All over the world companies large and small use Microsoft SQL Server for database management. Highly popular yet insufficiently protected, this DBMS is a target of choice for hacking. One of the most common attack on Microsoft SQL Server — the remote attack based on malicious jobs — has been around for a long time, but it is still used to get access to workstations through less-than-strong administrator password.
Attempted attacks geography from January through July 2019 (download)
According to our statistics, the majority of such attacks fall on Vietnam (>16%), Russia (~12%), India (~7%), China (~6%), Turkey and Brazil (5% each).
Microsoft SQL Server attacks are normally massive in nature and have no particular target: the attackers scan sub-networks in search of a server with a weak password. The attack begins with a remote check of whether the system has MS SQL Server installed; next the intruders proceed to brute-force the account password to access the system. In addition to password brute-forcing, they may also resort to authorization via a user account token, authorized on a previously infected machine.
As soon as penetration is accomplished, the attackers modify server configuration in order to access the command line. That done, they can covertly make the malware secure in the target system using jobs they had created for the SQL Server.
Examples of jobs
Job is a sequence of commands executed by SQL Server agent. It may comprise a broad range of actions, including launching SQL transactions, command line applications, Microsoft ActiveX scripts, Integration Services packages, Analysis Services commands and queries, as well as PowerShell scripts.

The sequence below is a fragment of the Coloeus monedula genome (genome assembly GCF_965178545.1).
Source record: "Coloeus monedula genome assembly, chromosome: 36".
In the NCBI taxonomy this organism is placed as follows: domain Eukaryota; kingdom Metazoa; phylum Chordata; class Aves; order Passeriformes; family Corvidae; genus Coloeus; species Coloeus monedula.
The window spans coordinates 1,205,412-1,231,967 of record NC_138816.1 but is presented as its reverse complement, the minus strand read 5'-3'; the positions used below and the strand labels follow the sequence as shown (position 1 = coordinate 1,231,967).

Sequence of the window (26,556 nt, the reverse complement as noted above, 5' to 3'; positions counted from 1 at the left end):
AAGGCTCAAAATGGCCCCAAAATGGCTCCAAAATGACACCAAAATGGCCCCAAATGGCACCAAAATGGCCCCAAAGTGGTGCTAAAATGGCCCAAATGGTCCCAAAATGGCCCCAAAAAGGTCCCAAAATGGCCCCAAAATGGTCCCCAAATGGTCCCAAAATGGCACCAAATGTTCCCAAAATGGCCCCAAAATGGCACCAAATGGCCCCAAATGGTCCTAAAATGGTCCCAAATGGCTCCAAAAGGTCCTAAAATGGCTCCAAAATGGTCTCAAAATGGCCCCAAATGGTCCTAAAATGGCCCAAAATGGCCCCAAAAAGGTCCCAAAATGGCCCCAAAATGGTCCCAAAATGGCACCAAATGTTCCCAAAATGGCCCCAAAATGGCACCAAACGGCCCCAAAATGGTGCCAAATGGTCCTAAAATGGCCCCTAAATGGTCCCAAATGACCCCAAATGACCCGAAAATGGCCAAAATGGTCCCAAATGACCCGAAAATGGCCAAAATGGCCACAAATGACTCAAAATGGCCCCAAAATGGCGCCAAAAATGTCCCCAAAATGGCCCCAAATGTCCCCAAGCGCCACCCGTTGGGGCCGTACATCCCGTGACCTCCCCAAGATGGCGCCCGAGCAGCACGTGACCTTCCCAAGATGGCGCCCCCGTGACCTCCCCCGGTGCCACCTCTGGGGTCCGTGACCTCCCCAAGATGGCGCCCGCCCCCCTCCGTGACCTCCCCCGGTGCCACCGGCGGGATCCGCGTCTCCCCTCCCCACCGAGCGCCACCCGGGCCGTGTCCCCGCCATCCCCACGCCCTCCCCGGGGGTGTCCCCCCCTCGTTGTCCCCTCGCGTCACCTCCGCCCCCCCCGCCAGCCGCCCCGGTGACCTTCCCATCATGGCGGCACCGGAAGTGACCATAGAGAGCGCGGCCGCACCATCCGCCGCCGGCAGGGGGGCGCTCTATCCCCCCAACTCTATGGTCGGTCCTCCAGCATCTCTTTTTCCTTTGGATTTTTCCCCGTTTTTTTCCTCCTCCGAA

A job consists of steps, the code featured in each one being executed at certain intervals, allowing intruders to deliver malicious files to the target computer again and again, should they be deleted.
Below are a few examples of malicious queries:
- Installing a malware download job using the standard ftp.exe utility:
- Writing a malware file into the system followed by its execution:
We have analyzed the payloads delivered to the compromised machines via malicious jobs to learn that most of them were cryptocurrency miners and remote access backdoors. The less common ones included passwords capture and privilege escalation utilities. It should be mentioned, however, that the choice of payload depends on the attackers’ goals and capabilities and is by no means limited to the mentioned options.
To protect your machines from malicious job attacks, we recommend using robust, brute-force-proof passwords for your SQL Server accounts. It will also pay to check Agent SQL Server for third-party jobs.
Kaspersky Lab products return the following verdicts when detecting malware that installs malicious SQL Server jobs:
And use proactive detection using the System Watcher component:
This post appeared first on SecureList – Kaspersky Lab’s Cyberthreat Research and Reports
Author: Alexander Plakhov